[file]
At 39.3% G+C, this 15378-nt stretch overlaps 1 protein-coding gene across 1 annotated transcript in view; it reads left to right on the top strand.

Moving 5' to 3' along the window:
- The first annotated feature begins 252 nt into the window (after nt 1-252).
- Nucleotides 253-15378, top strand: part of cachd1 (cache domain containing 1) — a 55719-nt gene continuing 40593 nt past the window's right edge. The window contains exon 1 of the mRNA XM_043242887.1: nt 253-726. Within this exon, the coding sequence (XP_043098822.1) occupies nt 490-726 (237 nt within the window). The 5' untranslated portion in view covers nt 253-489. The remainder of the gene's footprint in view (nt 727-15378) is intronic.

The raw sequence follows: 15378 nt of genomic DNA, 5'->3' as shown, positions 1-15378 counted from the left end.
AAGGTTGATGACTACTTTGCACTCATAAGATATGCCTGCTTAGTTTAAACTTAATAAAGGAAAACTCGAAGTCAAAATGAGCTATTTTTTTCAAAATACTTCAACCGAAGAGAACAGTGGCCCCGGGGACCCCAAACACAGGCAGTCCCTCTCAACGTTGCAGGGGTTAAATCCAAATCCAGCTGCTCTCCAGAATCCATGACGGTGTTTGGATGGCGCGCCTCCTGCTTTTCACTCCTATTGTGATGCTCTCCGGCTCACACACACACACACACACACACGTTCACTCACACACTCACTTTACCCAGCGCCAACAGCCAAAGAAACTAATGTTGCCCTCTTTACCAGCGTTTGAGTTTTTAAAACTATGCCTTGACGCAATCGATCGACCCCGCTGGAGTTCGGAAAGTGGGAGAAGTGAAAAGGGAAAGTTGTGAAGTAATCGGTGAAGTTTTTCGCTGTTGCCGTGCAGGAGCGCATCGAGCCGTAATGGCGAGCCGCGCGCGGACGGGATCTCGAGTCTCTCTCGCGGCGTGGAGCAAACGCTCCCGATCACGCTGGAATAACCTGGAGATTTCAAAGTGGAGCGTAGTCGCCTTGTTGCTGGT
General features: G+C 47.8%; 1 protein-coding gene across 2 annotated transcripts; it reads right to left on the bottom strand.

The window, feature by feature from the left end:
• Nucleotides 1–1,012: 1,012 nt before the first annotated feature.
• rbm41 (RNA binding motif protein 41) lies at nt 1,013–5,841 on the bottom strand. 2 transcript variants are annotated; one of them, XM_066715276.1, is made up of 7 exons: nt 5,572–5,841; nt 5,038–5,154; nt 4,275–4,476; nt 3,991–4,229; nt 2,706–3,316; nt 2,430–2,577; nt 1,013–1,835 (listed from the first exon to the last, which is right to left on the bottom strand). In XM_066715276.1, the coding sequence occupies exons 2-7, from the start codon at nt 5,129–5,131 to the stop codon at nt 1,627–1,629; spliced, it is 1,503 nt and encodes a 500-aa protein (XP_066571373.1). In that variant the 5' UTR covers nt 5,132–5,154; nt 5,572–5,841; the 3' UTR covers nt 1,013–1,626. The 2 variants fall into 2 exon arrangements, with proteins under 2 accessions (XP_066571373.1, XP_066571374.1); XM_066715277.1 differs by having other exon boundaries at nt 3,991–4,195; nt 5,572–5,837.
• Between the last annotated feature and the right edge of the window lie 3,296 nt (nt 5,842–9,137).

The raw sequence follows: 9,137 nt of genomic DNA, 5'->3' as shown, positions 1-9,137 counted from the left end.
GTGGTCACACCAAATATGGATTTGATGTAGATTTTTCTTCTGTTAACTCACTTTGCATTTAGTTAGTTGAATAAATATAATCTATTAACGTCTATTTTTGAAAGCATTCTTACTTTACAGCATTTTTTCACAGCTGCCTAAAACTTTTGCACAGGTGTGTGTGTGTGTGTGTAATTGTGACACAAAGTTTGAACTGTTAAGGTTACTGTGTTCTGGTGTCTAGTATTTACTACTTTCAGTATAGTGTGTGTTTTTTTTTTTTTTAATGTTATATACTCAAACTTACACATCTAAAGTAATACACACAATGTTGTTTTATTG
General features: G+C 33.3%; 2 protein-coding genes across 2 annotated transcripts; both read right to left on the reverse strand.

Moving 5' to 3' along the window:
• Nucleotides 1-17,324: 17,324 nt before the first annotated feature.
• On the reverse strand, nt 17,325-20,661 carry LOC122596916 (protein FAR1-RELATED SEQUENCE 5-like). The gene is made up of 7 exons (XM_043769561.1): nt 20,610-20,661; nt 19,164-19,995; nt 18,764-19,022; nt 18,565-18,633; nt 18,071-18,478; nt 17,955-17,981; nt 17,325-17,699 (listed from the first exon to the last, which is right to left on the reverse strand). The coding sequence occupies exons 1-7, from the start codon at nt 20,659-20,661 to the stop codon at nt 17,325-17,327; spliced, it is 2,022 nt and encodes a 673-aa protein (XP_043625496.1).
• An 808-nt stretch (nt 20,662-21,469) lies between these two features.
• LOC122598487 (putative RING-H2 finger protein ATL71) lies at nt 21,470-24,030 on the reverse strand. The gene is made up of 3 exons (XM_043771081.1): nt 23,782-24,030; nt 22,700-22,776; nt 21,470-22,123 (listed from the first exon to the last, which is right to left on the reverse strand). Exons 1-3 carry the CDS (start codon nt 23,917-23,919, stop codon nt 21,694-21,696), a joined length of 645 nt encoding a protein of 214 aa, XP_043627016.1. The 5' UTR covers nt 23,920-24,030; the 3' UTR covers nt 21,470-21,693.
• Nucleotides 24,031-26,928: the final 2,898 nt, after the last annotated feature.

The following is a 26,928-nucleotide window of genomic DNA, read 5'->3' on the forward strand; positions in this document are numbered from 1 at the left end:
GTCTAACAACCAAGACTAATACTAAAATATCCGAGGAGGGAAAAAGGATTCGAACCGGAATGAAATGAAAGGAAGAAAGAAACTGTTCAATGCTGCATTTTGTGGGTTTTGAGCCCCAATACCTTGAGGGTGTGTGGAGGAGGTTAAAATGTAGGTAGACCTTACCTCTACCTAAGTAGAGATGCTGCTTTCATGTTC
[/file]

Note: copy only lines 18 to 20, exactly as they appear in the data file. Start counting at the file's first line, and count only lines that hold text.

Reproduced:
• An 808-nt stretch (nt 20,662-21,469) lies between these two features.
• LOC122598487 (putative RING-H2 finger protein ATL71) lies at nt 21,470-24,030 on the reverse strand. The gene is made up of 3 exons (XM_043771081.1): nt 23,782-24,030; nt 22,700-22,776; nt 21,470-22,123 (listed from the first exon to the last, which is right to left on the reverse strand). Exons 1-3 carry the CDS (start codon nt 23,917-23,919, stop codon nt 21,694-21,696), a joined length of 645 nt encoding a protein of 214 aa, XP_043627016.1. The 5' UTR covers nt 23,920-24,030; the 3' UTR covers nt 21,470-21,693.
• Nucleotides 24,031-26,928: the final 2,898 nt, after the last annotated feature.